A survey by the UK’s leading authority on mortgage and savings rates looked at a rate comparison of the UK’s top 25 high street lenders with the total annual interest repayment on a £50,000 long term variable rate mortgage over the year to the end of September 2001.
The results revealed an HSBC borrower with a typical £50,000 interest only mortgage paid £496 less in interest over the last year than borrowers with Halifax, and £80 less than borrowers with Nationwide Building Society.
Last year, the wholly-owned subsidiary of HSBC Holdings plc, the world’s largest banking and financial services organisation introduced the HSBC Home Buyer mortgage by cutting interest rates by nearly 1 per cent and pledged it would never charge more than 1 per cent over the Bank of England base rate.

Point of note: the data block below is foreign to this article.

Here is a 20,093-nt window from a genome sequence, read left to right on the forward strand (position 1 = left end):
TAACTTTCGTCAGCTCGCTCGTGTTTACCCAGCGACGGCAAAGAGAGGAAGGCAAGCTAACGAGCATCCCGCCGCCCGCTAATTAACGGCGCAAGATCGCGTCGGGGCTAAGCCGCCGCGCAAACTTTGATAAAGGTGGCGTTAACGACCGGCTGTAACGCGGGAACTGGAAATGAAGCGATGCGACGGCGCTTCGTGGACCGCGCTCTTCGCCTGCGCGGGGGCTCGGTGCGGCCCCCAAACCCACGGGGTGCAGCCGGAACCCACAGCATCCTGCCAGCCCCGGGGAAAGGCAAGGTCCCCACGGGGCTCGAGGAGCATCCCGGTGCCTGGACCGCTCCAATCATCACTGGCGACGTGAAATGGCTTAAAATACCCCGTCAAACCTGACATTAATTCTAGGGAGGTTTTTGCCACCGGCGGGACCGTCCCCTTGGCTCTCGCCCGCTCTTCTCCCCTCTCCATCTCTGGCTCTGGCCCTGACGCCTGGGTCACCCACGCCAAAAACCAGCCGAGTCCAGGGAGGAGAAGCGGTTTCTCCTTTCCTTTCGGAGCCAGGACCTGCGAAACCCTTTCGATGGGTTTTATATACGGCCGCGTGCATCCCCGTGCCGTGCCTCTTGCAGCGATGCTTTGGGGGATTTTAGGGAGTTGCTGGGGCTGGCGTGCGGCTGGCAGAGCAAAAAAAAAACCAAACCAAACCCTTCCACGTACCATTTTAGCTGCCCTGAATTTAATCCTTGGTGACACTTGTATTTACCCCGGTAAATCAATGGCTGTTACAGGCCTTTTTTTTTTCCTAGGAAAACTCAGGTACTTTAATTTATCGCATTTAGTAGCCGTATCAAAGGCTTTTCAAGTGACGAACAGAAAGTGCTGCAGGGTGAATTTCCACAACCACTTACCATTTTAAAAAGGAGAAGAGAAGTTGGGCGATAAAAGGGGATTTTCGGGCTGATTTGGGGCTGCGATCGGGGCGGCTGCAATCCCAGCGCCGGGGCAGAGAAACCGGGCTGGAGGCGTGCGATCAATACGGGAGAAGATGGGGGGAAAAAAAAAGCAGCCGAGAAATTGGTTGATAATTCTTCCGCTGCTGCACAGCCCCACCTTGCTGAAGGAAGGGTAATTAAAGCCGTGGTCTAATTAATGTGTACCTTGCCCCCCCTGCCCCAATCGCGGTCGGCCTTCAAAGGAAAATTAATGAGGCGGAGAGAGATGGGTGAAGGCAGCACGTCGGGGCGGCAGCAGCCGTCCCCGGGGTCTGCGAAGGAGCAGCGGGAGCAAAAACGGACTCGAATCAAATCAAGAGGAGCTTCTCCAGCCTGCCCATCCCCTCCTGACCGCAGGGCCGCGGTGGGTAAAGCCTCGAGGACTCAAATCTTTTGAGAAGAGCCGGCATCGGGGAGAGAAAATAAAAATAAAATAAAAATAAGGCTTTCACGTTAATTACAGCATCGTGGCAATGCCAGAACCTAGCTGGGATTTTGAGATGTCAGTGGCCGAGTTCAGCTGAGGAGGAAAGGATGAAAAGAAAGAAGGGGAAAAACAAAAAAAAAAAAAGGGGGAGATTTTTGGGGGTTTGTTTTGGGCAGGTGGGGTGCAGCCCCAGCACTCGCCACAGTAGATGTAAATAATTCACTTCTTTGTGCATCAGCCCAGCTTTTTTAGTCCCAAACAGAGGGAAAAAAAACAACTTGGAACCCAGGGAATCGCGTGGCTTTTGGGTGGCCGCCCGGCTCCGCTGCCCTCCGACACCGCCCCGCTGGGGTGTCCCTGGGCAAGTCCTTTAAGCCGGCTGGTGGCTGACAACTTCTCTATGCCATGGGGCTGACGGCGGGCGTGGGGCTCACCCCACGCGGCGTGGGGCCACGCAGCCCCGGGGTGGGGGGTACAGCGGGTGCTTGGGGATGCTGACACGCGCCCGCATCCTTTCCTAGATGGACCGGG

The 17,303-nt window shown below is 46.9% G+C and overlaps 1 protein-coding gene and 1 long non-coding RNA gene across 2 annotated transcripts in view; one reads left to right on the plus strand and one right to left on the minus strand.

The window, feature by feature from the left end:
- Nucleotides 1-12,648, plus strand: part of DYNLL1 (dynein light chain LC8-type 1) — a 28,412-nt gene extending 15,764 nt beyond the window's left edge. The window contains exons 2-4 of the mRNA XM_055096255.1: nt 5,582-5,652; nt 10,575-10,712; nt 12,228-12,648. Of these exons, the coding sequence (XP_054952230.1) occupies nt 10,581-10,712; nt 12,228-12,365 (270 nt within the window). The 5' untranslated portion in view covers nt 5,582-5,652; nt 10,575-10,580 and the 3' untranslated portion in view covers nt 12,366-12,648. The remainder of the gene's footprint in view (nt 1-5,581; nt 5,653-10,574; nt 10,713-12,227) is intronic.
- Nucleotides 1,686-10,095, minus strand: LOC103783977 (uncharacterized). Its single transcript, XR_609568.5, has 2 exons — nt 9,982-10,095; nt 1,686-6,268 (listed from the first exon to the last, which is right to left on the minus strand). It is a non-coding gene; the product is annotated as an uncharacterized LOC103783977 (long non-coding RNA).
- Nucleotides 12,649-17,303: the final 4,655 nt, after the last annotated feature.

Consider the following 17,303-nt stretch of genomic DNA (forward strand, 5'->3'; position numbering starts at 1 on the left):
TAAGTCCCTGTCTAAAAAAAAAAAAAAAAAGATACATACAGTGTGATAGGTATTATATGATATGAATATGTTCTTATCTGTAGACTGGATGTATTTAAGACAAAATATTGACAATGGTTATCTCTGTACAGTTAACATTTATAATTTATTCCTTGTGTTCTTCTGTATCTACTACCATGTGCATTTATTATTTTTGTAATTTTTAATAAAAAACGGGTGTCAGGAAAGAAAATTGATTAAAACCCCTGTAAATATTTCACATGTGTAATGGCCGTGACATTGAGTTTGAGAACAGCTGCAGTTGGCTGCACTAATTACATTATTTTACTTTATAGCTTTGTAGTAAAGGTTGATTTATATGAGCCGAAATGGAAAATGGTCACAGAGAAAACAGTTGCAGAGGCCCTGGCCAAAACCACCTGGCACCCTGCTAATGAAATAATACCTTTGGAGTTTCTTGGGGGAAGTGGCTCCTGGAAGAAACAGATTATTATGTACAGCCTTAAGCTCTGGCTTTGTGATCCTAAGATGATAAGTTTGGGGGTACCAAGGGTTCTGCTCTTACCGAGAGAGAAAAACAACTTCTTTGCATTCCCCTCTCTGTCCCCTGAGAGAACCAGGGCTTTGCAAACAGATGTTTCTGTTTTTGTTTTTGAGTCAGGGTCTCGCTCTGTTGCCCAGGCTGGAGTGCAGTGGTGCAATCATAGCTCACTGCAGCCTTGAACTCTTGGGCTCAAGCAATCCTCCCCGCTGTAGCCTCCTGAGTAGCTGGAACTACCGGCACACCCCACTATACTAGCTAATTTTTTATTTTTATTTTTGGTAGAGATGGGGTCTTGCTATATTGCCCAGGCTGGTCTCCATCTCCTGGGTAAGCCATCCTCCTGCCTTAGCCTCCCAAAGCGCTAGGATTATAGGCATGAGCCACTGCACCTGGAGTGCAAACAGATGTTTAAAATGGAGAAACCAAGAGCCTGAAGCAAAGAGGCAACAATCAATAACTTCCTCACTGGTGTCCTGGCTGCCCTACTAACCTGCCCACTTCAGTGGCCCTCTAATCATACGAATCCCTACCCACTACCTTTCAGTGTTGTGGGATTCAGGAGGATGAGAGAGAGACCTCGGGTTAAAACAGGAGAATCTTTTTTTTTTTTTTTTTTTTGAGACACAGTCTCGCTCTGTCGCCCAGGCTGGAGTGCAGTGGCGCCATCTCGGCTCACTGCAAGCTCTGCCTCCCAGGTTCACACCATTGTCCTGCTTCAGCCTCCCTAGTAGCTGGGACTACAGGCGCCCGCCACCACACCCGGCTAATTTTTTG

HSBC also automatically switched any borrower who would be better off on the new terms to the new mortgage benefiting over 100,000 existing customers.
Melanie Stewart, mortgage editor at Moneyfacts, said that HSBC’s new policy appears to be aimed at looking after existing borrowers rather than chasing new business with headline rates.
Clive Wood, head of banking & mortgages at HSBC, said: “HSBC has led the mortgage industry by cutting interest rates and delivering long-term value.”
“We are delighted that figures from Moneyfacts show we have offered the best value variable rate mortgages from any of the UK’s top 25 high street lenders.”